NEWSLETTER - APRIL 2013
Numbers continue to grow - It is encouraging to see the growth in numbers playing Futsal since the appointment of our Fustal Development Officer Nathaniel Wright in June last year. Nat’s immediate focus has been in Hawke’s Bay and it has been satisfying to see the teams entered in the Term 4 2012 and Term 1 2013 Leagues increase from 50 in the previous season to 90 in the most recent season.
Nat has responsibilities across the whole Federation with the next focus being on the Manawatu region, where he is working hard to have a Secondary Schools programme in place over winter.
Central Football is also in the initial stages of further developing Futsal in Taranaki, with Taranaki Football Development coach Troy Savage commencing the delivery of Futsal programmes into schools in Term 2.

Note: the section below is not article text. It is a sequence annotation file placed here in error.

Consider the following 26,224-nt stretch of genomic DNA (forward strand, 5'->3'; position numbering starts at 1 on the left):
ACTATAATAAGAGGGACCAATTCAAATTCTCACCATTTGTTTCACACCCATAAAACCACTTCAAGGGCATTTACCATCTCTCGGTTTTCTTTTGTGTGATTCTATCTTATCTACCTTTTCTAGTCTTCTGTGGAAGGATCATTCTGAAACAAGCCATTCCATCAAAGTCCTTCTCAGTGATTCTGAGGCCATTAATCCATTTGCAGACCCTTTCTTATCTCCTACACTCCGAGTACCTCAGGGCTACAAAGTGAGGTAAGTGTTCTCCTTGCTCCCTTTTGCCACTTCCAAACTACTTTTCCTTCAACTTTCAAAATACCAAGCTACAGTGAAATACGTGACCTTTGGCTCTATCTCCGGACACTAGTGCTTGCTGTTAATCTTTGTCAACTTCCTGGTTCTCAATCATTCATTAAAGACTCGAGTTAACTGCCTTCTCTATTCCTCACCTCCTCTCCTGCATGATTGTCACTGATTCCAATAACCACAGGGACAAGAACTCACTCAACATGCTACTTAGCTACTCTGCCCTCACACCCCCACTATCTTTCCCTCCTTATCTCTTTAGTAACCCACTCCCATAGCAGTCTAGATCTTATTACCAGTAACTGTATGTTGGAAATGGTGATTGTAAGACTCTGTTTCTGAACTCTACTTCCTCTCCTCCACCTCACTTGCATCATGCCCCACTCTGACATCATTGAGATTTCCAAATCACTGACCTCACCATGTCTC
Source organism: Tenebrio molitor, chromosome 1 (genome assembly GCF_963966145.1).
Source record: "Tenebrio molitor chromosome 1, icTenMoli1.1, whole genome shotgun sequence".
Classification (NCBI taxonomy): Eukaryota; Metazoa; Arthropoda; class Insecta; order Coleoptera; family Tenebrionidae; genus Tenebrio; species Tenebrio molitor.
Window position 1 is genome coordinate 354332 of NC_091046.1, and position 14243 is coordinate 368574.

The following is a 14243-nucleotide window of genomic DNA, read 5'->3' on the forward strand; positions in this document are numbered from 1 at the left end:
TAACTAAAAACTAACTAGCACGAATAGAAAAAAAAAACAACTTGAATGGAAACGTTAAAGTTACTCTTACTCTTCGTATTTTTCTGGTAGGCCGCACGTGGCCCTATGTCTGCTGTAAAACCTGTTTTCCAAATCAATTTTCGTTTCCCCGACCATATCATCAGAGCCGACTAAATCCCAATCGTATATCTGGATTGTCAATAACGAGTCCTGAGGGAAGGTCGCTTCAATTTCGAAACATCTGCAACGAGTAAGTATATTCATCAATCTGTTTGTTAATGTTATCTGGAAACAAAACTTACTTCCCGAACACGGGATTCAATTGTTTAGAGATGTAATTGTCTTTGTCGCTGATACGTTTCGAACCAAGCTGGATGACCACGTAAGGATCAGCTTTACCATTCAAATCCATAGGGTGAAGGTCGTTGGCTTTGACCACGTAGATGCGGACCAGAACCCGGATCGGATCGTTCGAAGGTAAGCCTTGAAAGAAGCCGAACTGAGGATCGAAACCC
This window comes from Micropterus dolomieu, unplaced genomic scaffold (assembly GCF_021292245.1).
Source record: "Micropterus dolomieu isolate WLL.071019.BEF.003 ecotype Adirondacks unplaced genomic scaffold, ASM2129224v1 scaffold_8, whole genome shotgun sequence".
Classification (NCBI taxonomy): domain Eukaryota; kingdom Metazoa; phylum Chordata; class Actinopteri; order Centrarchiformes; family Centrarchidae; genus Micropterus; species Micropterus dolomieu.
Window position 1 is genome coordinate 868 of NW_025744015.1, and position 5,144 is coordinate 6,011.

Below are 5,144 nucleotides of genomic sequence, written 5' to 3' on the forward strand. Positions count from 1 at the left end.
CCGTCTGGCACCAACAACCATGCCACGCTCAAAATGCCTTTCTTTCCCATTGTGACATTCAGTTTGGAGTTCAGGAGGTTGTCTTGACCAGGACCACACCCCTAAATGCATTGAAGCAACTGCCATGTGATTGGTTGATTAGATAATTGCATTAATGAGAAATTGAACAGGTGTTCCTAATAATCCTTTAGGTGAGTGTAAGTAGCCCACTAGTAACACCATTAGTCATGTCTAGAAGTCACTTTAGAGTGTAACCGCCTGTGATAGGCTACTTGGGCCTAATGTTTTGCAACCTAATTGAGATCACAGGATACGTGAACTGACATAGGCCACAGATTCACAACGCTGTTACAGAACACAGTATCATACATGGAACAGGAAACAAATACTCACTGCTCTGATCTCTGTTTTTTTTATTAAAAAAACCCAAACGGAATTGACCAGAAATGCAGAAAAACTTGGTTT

For Futsal advice Nat can be contacted at email@example.com or click here for full contact details.
National Futsal Champs - The National Fustal Champs were recently held in Wellington with both Central Fustal Hawke’s Bay and Central Futsal Manawatu participating. Of the two teams Central Futsal Hawke’s Bay fared the better, just missing the playoffs.